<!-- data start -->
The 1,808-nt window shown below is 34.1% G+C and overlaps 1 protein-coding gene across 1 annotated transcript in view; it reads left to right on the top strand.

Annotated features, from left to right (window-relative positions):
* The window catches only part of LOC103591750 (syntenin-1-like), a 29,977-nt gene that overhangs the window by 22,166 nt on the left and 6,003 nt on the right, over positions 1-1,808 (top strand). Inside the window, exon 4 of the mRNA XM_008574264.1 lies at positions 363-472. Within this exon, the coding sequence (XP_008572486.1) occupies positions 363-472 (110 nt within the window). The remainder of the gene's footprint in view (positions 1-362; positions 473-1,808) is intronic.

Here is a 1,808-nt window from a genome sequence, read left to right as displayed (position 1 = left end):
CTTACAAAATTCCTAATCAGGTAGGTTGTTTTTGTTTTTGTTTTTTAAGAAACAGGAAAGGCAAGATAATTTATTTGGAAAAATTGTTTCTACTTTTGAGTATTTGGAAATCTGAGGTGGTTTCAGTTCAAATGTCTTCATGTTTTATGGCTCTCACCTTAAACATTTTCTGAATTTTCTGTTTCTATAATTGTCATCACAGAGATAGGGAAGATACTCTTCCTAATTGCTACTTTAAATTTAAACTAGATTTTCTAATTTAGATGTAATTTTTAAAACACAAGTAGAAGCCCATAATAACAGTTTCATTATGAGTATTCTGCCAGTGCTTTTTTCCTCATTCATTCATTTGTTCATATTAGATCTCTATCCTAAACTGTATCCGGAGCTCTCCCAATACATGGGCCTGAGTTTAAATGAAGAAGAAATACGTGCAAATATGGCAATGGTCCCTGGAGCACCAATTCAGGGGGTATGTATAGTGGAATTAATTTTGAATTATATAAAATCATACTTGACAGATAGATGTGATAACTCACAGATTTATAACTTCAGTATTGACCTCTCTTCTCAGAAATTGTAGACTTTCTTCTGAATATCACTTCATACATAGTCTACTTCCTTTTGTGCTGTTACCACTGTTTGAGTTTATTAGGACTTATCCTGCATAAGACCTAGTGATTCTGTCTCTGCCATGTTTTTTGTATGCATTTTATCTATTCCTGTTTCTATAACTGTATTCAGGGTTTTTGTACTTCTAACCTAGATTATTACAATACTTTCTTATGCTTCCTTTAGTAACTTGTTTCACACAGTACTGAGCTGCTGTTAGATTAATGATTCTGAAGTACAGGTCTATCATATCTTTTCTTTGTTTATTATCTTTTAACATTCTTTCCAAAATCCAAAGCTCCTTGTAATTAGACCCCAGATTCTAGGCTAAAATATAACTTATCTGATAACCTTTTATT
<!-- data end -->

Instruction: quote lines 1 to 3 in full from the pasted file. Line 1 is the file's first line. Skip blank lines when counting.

The 1,808-nt window shown below is 34.1% G+C and overlaps 1 protein-coding gene across 1 annotated transcript in view; it reads left to right on the top strand.

Annotated features, from left to right (window-relative positions):
* The window catches only part of LOC103591750 (syntenin-1-like), a 29,977-nt gene that overhangs the window by 22,166 nt on the left and 6,003 nt on the right, over positions 1-1,808 (top strand). Inside the window, exon 4 of the mRNA XM_008574264.1 lies at positions 363-472. Within this exon, the coding sequence (XP_008572486.1) occupies positions 363-472 (110 nt within the window). The remainder of the gene's footprint in view (positions 1-362; positions 473-1,808) is intronic.